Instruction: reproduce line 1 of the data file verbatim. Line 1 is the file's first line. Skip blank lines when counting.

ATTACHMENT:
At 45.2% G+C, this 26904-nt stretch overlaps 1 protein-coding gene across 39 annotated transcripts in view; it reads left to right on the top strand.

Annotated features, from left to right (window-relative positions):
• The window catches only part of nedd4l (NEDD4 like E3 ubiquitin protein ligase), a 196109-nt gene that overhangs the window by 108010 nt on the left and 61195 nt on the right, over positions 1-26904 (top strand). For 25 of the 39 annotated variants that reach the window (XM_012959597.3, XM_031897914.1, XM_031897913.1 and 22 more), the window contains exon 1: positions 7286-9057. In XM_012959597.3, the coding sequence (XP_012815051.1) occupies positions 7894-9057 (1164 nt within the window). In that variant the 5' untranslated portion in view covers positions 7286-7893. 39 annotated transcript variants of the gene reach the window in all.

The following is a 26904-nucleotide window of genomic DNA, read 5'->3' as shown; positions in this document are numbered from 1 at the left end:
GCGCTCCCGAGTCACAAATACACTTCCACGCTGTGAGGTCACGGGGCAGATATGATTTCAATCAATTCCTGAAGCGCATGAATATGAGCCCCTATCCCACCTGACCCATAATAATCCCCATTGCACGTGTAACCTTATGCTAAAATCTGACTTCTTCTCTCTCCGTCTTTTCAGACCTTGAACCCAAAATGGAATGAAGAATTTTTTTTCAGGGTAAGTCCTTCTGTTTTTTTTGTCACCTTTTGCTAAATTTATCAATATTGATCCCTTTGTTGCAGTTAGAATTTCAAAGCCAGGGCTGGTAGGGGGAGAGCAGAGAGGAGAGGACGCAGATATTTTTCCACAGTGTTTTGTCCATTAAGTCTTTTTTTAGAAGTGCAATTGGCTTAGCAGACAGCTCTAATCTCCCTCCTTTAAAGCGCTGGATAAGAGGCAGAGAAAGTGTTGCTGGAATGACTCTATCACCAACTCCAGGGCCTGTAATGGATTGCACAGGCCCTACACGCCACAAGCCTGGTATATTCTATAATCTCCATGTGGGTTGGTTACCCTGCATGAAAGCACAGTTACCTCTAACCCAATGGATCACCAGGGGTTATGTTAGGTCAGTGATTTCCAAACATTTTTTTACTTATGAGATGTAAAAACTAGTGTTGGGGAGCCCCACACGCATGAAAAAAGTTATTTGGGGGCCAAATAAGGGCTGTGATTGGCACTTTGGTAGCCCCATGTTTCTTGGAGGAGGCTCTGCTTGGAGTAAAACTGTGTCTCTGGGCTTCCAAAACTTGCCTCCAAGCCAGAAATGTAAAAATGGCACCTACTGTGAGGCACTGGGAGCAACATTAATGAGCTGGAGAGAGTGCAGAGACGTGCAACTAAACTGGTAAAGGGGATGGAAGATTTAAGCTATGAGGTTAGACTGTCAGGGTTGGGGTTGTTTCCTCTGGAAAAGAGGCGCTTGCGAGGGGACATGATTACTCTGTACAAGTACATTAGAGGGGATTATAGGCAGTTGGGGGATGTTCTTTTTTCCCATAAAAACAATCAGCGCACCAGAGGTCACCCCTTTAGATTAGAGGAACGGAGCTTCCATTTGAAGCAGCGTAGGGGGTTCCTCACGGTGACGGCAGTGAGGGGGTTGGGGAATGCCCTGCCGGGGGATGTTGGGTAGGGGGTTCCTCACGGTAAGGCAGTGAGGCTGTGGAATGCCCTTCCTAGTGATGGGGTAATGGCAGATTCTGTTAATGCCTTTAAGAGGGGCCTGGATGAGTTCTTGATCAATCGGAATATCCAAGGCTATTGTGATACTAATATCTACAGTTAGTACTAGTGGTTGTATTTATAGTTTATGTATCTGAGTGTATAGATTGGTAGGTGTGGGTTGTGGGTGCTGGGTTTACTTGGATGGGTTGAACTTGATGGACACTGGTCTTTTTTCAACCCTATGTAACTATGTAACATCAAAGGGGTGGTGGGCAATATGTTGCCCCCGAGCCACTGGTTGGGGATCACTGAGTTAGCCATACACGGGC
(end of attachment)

At 45.2% G+C, this 26904-nt stretch overlaps 1 protein-coding gene across 39 annotated transcripts in view; it reads left to right on the top strand.